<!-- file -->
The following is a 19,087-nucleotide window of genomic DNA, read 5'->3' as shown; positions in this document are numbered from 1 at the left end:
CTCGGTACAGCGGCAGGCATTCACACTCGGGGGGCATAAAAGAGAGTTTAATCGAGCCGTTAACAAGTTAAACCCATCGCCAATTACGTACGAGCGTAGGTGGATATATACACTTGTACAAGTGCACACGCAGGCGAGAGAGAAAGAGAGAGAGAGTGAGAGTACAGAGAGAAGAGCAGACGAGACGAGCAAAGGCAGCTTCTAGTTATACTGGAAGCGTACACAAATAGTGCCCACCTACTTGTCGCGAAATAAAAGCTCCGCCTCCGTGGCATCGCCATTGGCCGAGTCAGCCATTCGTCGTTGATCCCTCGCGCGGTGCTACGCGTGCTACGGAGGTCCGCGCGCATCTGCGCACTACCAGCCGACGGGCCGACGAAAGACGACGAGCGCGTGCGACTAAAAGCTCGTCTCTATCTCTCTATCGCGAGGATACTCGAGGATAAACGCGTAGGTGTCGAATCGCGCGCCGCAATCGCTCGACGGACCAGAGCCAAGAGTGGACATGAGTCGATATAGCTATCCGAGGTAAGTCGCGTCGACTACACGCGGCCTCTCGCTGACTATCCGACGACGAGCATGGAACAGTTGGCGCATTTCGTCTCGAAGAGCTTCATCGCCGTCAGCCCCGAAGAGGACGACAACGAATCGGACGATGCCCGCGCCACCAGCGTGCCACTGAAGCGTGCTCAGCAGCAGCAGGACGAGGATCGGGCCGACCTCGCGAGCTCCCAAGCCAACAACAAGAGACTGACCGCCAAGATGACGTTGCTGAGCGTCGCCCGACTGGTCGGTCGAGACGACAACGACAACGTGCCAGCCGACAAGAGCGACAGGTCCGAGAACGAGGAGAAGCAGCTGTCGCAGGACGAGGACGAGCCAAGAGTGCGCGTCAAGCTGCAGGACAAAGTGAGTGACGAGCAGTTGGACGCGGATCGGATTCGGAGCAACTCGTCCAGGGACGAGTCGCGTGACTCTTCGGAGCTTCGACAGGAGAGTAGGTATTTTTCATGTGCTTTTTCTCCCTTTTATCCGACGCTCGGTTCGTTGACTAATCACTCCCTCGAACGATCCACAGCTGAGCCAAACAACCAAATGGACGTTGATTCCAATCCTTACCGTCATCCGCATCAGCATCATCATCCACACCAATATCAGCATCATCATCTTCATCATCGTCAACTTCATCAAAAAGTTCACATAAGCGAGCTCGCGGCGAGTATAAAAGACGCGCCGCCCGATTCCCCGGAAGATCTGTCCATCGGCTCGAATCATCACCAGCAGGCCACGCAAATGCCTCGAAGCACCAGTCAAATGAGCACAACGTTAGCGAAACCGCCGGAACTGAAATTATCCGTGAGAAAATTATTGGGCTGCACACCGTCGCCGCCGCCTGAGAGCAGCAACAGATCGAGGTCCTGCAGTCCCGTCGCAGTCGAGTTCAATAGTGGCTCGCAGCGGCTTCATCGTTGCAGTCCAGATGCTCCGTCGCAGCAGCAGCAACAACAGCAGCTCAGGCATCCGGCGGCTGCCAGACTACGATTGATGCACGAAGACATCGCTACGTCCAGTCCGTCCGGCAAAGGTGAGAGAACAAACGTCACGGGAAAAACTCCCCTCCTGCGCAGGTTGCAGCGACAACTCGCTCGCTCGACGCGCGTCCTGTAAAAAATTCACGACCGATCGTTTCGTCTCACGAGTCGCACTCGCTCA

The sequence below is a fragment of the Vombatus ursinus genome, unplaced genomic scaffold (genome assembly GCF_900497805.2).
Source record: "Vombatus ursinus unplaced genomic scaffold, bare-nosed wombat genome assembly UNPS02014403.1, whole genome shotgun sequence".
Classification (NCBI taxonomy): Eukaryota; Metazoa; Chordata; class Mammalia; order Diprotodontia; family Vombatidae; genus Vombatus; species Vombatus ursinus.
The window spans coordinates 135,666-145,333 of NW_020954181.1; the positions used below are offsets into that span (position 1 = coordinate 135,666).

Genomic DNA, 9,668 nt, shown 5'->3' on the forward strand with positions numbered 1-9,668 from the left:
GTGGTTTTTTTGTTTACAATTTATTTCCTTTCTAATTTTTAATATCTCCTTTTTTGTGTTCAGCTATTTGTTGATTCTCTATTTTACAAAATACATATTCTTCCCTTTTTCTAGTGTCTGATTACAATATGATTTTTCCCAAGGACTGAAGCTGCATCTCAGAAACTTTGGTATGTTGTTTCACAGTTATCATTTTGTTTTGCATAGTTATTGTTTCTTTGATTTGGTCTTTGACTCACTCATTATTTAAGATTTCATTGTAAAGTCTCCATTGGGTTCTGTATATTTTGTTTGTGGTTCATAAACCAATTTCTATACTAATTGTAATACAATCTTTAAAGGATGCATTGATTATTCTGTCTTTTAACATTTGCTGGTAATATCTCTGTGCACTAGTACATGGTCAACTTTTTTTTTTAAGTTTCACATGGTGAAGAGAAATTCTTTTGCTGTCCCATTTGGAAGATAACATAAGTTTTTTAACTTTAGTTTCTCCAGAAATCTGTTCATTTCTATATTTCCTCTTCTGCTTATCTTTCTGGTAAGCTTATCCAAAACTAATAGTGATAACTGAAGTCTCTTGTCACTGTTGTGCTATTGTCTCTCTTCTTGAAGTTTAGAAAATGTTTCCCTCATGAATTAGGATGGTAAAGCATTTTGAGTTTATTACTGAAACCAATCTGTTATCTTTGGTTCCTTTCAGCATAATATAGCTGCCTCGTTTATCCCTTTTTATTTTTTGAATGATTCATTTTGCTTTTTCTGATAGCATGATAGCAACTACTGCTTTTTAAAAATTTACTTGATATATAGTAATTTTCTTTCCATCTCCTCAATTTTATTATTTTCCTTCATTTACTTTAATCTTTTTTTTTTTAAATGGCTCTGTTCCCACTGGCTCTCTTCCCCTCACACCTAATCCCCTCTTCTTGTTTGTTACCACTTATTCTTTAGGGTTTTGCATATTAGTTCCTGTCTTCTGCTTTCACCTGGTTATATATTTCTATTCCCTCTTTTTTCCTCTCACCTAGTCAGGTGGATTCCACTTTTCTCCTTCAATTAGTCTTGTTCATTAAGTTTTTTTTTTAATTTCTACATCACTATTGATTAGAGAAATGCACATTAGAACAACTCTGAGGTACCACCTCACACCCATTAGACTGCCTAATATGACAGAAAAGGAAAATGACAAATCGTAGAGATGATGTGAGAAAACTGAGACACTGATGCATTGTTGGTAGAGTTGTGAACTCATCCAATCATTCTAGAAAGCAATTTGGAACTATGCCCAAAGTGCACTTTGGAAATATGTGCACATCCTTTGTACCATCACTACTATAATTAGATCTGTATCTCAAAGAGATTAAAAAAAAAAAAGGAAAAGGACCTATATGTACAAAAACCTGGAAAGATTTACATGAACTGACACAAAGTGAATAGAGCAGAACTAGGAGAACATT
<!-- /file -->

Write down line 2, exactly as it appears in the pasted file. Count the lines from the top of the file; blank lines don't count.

CTCGGTACAGCGGCAGGCATTCACACTCGGGGGGCATAAAAGAGAGTTTAATCGAGCCGTTAACAAGTTAAACCCATCGCCAATTACGTACGAGCGTAGGTGGATATATACACTTGTACAAGTGCACACGCAGGCGAGAGAGAAAGAGAGAGAGAGTGAGAGTACAGAGAGAAGAGCAGACGAGACGAGCAAAGGCAGCTTCTAGTTATACTGGAAGCGTACACAAATAGTGCCCACCTACTTGTCGCGAAATAAAAGCTCCGCCTCCGTGGCATCGCCATTGGCCGAGTCAGCCATTCGTCGTTGATCCCTCGCGCGGTGCTACGCGTGCTACGGAGGTCCGCGCGCATCTGCGCACTACCAGCCGACGGGCCGACGAAAGACGACGAGCGCGTGCGACTAAAAGCTCGTCTCTATCTCTCTATCGCGAGGATACTCGAGGATAAACGCGTAGGTGTCGAATCGCGCGCCGCAATCGCTCGACGGACCAGAGCCAAGAGTGGACATGAGTCGATATAGCTATCCGAGGTAAGTCGCGTCGACTACACGCGGCCTCTCGCTGACTATCCGACGACGAGCATGGAACAGTTGGCGCATTTCGTCTCGAAGAGCTTCATCGCCGTCAGCCCCGAAGAGGACGACAACGAATCGGACGATGCCCGCGCCACCAGCGTGCCACTGAAGCGTGCTCAGCAGCAGCAGGACGAGGATCGGGCCGACCTCGCGAGCTCCCAAGCCAACAACAAGAGACTGACCGCCAAGATGACGTTGCTGAGCGTCGCCCGACTGGTCGGTCGAGACGACAACGACAACGTGCCAGCCGACAAGAGCGACAGGTCCGAGAACGAGGAGAAGCAGCTGTCGCAGGACGAGGACGAGCCAAGAGTGCGCGTCAAGCTGCAGGACAAAGTGAGTGACGAGCAGTTGGACGCGGATCGGATTCGGAGCAACTCGTCCAGGGACGAGTCGCGTGACTCTTCGGAGCTTCGACAGGAGAGTAGGTATTTTTCATGTGCTTTTTCTCCCTTTTATCCGACGCTCGGTTCGTTGACTAATCACTCCCTCGAACGATCCACAGCTGAGCCAAACAACCAAATGGACGTTGATTCCAATCCTTACCGTCATCCGCATCAGCATCATCATCCACACCAATATCAGCATCATCATCTTCATCATCGTCAACTTCATCAAAAAGTTCACATAAGCGAGCTCGCGGCGAGTATAAAAGACGCGCCGCCCGATTCCCCGGAAGATCTGTCCATCGGCTCGAATCATCACCAGCAGGCCACGCAAATGCCTCGAAGCACCAGTCAAATGAGCACAACGTTAGCGAAACCGCCGGAACTGAAATTATCCGTGAGAAAATTATTGGGCTGCACACCGTCGCCGCCGCCTGAGAGCAGCAACAGATCGAGGTCCTGCAGTCCCGTCGCAGTCGAGTTCAATAGTGGCTCGCAGCGGCTTCATCGTTGCAGTCCAGATGCTCCGTCGCAGCAGCAGCAACAACAGCAGCTCAGGCATCCGGCGGCTGCCAGACTACGATTGATGCACGAAGACATCGCTACGTCCAGTCCGTCCGGCAAAGGTGAGAGAACAAACGTCACGGGAAAAACTCCCCTCCTGCGCAGGTTGCAGCGACAACTCGCTCGCTCGACGCGCGTCCTGTAAAAAATTCACGACCGATCGTTTCGTCTCACGAGTCGCACTCGCTCA